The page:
When it comes to storage fuels, charcoal is one of safest and least expensive options. Charcoal briquettes burn very hot and are easily managed to distribute heat evenly. The one drawback is that they produce large amounts of carbon monoxide (a deadly gas) and should never be used indoors or in a garage where fumes might seep into the house.
Charcoal briquettes will store pretty much forever if they are kept in an air-tight container. When charcoal is left exposed to the air, it readily absorbs moisture rendering the briquettes useless. The good news is that it is easily renewed by allowing it to sit out in the sun on a nice hot day to dry out. For long-term storage, we recommend using quality original style briquettes. The lighter fluid on the easy-light versions will evaporate over time.
Our favorite way to store briquettes is in empty laundry soap buckets with the lid caulked on tightly. This is a great use for clean non-food grade recycled plastic buckets. Charcoal briquettes can also be stored in the original bag and placed in a garbage can with a tight-fitting lid for long term storage. Be creative and use whatever resources you have available to protect the briquettes from moisture. It is important that they work when you need them to.
Charcoal needs to be started before it is ready to use. A charcoal chimney is a great way to accomplish this. The briquettes are put in the top of the chimney and a small newspaper fire is started underneath, igniting the charcoal within a few minutes. I actually prefer to use Safe Heat to start my coals. Just light the can and place under the chimney, no blowing or tending the fire. Guaranteed to start without trouble every time.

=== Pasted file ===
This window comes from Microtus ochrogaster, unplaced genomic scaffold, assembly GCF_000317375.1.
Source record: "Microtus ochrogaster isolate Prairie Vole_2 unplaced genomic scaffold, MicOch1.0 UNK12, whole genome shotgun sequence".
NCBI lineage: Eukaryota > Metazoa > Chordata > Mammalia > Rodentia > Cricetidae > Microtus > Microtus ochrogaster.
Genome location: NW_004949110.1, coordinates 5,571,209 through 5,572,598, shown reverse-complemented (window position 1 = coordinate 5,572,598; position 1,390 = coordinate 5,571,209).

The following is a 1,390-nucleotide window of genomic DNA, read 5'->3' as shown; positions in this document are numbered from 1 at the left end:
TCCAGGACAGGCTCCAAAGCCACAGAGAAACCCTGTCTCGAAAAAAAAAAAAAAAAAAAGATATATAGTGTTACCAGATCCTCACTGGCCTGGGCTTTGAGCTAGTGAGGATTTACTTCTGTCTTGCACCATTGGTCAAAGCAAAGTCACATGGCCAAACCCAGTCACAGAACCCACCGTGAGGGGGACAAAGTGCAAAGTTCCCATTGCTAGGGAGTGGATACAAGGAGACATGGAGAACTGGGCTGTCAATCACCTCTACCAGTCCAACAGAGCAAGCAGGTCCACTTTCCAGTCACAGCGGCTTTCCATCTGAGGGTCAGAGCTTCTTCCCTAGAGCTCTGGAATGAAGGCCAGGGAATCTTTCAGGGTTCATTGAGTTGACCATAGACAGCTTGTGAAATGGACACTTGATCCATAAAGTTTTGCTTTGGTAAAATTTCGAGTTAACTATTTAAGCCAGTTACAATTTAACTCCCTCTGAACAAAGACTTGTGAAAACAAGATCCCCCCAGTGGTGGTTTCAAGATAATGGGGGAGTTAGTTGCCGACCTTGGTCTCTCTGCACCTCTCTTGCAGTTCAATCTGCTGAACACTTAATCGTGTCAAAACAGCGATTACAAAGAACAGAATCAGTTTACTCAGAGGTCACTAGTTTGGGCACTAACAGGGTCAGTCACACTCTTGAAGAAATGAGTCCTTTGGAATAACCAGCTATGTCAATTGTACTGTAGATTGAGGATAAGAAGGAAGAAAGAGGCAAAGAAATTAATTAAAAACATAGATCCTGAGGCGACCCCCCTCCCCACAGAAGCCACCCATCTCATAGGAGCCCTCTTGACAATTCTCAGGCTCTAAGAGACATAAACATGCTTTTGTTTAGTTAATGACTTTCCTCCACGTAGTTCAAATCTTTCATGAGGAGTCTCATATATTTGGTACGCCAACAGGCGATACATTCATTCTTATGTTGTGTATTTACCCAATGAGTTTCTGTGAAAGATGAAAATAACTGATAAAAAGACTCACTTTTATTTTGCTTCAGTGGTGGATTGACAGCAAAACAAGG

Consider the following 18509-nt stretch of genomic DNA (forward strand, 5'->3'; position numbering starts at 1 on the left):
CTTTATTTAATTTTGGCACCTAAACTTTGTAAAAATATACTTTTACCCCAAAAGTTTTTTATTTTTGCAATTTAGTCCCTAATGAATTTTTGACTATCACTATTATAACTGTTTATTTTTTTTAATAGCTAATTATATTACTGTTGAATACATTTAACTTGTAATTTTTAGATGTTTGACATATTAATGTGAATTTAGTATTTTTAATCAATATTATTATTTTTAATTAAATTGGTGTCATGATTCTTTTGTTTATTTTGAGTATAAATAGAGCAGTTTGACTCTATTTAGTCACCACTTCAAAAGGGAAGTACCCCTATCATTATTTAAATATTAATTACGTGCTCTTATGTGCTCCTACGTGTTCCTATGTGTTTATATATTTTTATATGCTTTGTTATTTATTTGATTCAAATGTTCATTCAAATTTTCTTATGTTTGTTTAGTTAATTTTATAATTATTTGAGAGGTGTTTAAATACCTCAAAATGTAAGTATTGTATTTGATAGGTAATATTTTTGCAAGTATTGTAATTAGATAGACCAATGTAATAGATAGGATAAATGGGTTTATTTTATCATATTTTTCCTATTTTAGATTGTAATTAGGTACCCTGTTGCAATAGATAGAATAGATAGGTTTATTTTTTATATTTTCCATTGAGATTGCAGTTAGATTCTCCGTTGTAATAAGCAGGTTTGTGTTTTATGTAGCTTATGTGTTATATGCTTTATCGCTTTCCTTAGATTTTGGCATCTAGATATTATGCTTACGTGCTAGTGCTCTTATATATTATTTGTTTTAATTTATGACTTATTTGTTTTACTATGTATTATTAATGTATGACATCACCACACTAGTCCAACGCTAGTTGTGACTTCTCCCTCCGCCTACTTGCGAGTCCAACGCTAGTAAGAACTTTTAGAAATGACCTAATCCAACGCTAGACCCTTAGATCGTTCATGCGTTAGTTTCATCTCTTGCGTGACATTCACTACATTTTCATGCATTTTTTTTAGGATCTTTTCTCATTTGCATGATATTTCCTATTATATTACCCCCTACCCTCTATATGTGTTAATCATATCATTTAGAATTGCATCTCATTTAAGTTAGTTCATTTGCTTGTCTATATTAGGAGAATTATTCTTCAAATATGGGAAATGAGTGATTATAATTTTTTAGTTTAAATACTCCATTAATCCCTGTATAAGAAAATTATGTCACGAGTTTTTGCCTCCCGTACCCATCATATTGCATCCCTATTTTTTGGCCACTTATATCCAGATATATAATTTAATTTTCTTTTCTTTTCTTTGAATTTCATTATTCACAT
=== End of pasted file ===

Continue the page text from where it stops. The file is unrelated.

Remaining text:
My favorite way to use charcoal briquettes is in Dutch oven cooking. A great Dutch oven meal can make a power outage into a special occasion. Dutch oven cooking takes a little bit of practice to master, but can be a fun and tasty hobby. Anything you can cook in an oven can be made in one of these … bread, cobblers, cakes, potatoes, roasts, casseroles … seriously the possibilities are endless. A Volcano cook stove is a great way to increase efficiency and conserve fuel while cooking in a Dutch oven. The cast iron cookware also works well over an open fire with coals created from the burning wood.
Another way to cook with charcoals is in a reflector box oven. An inexpensive box oven can be created out of a cardboard box and aluminum foil. These simple tools allow you to bake in your regular kitchen pans using charcoal briquettes. An apple box reflector oven is created using an apple box. The food is placed on an elevated cooling rack and the box covers it, creating an oven. To learn how to construct this inexpensive oven go to http://theprovidentprepper.org/apple-box-reflector-oven/.
A paper box oven is a creative tweak on the apple box design. It uses less coals to accomplish the same job, thus stretching your fuel supply. It is created from the cardboard box that reams of paper are sold in. The food sits on aluminum covered dowels inside the box. For more information on this reflector oven go to http://theprovidentprepper.org/paper-box-reflector-oven/.
Indefinite shelf life, inexpensive, and safe to store. It really doesn’t get much better than that. A stash of quality charcoal briquettes and a few tools can allow you to cook gourmet meals outside during a power outage. Once you have become a practiced Dutch oven chef your family might just get excited when the power goes out.
This post was written for Marjory Wildcraft at www.GrowYourOwnGroceries.org. Visit Grow Your Own Groceries for great ideas on producing your own food.